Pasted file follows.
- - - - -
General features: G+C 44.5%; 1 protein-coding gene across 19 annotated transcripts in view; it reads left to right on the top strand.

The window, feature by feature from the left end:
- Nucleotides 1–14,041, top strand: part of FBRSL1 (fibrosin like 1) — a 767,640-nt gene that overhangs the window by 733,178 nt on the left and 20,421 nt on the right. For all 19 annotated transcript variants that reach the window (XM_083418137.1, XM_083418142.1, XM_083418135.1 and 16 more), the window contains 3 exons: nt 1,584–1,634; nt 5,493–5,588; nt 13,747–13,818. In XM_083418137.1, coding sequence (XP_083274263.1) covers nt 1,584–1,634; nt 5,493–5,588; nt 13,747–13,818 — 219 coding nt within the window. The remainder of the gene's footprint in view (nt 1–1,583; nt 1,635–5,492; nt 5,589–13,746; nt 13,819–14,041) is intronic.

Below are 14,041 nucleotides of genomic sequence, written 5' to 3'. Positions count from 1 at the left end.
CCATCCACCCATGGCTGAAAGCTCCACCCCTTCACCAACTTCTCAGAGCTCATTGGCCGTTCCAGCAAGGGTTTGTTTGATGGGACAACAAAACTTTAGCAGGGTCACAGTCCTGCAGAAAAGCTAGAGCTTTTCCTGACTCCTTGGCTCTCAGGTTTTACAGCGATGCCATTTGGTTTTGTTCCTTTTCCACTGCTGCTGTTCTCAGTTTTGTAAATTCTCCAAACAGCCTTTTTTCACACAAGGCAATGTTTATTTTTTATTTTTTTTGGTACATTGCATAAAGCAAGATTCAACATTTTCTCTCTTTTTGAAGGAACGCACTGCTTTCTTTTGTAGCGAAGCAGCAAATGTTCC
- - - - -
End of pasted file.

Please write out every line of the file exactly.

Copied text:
General features: G+C 44.5%; 1 protein-coding gene across 19 annotated transcripts in view; it reads left to right on the top strand.

The window, feature by feature from the left end:
- Nucleotides 1–14,041, top strand: part of FBRSL1 (fibrosin like 1) — a 767,640-nt gene that overhangs the window by 733,178 nt on the left and 20,421 nt on the right. For all 19 annotated transcript variants that reach the window (XM_083418137.1, XM_083418142.1, XM_083418135.1 and 16 more), the window contains 3 exons: nt 1,584–1,634; nt 5,493–5,588; nt 13,747–13,818. In XM_083418137.1, coding sequence (XP_083274263.1) covers nt 1,584–1,634; nt 5,493–5,588; nt 13,747–13,818 — 219 coding nt within the window. The remainder of the gene's footprint in view (nt 1–1,583; nt 1,635–5,492; nt 5,589–13,746; nt 13,819–14,041) is intronic.

Below are 14,041 nucleotides of genomic sequence, written 5' to 3'. Positions count from 1 at the left end.
CCATCCACCCATGGCTGAAAGCTCCACCCCTTCACCAACTTCTCAGAGCTCATTGGCCGTTCCAGCAAGGGTTTGTTTGATGGGACAACAAAACTTTAGCAGGGTCACAGTCCTGCAGAAAAGCTAGAGCTTTTCCTGACTCCTTGGCTCTCAGGTTTTACAGCGATGCCATTTGGTTTTGTTCCTTTTCCACTGCTGCTGTTCTCAGTTTTGTAAATTCTCCAAACAGCCTTTTTTCACACAAGGCAATGTTTATTTTTTATTTTTTTTGGTACATTGCATAAAGCAAGATTCAACATTTTCTCTCTTTTTGAAGGAACGCACTGCTTTCTTTTGTAGCGAAGCAGCAAATGTTCC